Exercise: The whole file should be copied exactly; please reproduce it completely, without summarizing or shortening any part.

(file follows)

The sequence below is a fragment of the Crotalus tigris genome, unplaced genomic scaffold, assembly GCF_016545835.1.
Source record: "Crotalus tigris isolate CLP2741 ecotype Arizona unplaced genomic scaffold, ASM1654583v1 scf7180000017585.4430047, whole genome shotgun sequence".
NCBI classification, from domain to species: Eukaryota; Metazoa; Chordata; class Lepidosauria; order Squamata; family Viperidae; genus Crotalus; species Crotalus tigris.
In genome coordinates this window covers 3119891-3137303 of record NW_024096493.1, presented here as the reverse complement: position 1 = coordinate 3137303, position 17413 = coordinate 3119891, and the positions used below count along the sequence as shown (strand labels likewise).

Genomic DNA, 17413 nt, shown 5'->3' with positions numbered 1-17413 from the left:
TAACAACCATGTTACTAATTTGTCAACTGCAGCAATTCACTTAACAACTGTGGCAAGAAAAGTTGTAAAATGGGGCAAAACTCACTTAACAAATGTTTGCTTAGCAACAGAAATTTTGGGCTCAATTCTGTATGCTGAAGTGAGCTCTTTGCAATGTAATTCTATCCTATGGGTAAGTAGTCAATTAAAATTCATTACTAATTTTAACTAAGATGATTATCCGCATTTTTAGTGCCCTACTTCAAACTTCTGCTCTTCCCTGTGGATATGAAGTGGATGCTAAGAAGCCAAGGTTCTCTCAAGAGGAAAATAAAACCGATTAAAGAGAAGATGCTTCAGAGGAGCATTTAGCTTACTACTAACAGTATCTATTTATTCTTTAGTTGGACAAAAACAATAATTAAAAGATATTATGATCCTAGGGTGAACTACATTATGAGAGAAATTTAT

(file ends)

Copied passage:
The sequence below is a fragment of the Crotalus tigris genome, unplaced genomic scaffold, assembly GCF_016545835.1.
Source record: "Crotalus tigris isolate CLP2741 ecotype Arizona unplaced genomic scaffold, ASM1654583v1 scf7180000017585.4430047, whole genome shotgun sequence".
NCBI classification, from domain to species: Eukaryota; Metazoa; Chordata; class Lepidosauria; order Squamata; family Viperidae; genus Crotalus; species Crotalus tigris.
In genome coordinates this window covers 3119891-3137303 of record NW_024096493.1, presented here as the reverse complement: position 1 = coordinate 3137303, position 17413 = coordinate 3119891, and the positions used below count along the sequence as shown (strand labels likewise).

Genomic DNA, 17413 nt, shown 5'->3' with positions numbered 1-17413 from the left:
TAACAACCATGTTACTAATTTGTCAACTGCAGCAATTCACTTAACAACTGTGGCAAGAAAAGTTGTAAAATGGGGCAAAACTCACTTAACAAATGTTTGCTTAGCAACAGAAATTTTGGGCTCAATTCTGTATGCTGAAGTGAGCTCTTTGCAATGTAATTCTATCCTATGGGTAAGTAGTCAATTAAAATTCATTACTAATTTTAACTAAGATGATTATCCGCATTTTTAGTGCCCTACTTCAAACTTCTGCTCTTCCCTGTGGATATGAAGTGGATGCTAAGAAGCCAAGGTTCTCTCAAGAGGAAAATAAAACCGATTAAAGAGAAGATGCTTCAGAGGAGCATTTAGCTTACTACTAACAGTATCTATTTATTCTTTAGTTGGACAAAAACAATAATTAAAAGATATTATGATCCTAGGGTGAACTACATTATGAGAGAAATTTAT